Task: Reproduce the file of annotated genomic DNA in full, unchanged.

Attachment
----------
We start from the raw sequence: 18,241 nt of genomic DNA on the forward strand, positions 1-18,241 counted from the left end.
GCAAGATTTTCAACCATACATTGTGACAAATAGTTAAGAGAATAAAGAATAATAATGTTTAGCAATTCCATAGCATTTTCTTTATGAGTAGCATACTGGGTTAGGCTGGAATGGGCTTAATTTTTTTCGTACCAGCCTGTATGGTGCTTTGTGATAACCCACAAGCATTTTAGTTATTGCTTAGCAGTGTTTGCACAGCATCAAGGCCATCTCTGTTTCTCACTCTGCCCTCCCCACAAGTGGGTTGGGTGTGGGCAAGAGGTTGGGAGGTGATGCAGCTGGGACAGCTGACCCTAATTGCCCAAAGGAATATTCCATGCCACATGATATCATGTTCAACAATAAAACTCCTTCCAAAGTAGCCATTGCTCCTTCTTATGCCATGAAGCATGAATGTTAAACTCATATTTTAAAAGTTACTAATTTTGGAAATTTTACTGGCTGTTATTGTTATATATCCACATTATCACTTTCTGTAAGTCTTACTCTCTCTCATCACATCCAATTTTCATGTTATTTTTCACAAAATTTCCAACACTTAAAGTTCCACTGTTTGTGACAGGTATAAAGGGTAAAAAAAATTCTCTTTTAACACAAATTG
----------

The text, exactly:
We start from the raw sequence: 18,241 nt of genomic DNA on the forward strand, positions 1-18,241 counted from the left end.
GCAAGATTTTCAACCATACATTGTGACAAATAGTTAAGAGAATAAAGAATAATAATGTTTAGCAATTCCATAGCATTTTCTTTATGAGTAGCATACTGGGTTAGGCTGGAATGGGCTTAATTTTTTTCGTACCAGCCTGTATGGTGCTTTGTGATAACCCACAAGCATTTTAGTTATTGCTTAGCAGTGTTTGCACAGCATCAAGGCCATCTCTGTTTCTCACTCTGCCCTCCCCACAAGTGGGTTGGGTGTGGGCAAGAGGTTGGGAGGTGATGCAGCTGGGACAGCTGACCCTAATTGCCCAAAGGAATATTCCATGCCACATGATATCATGTTCAACAATAAAACTCCTTCCAAAGTAGCCATTGCTCCTTCTTATGCCATGAAGCATGAATGTTAAACTCATATTTTAAAAGTTACTAATTTTGGAAATTTTACTGGCTGTTATTGTTATATATCCACATTATCACTTTCTGTAAGTCTTACTCTCTCTCATCACATCCAATTTTCATGTTATTTTTCACAAAATTTCCAACACTTAAAGTTCCACTGTTTGTGACAGGTATAAAGGGTAAAAAAAATTCTCTTTTAACACAAATTG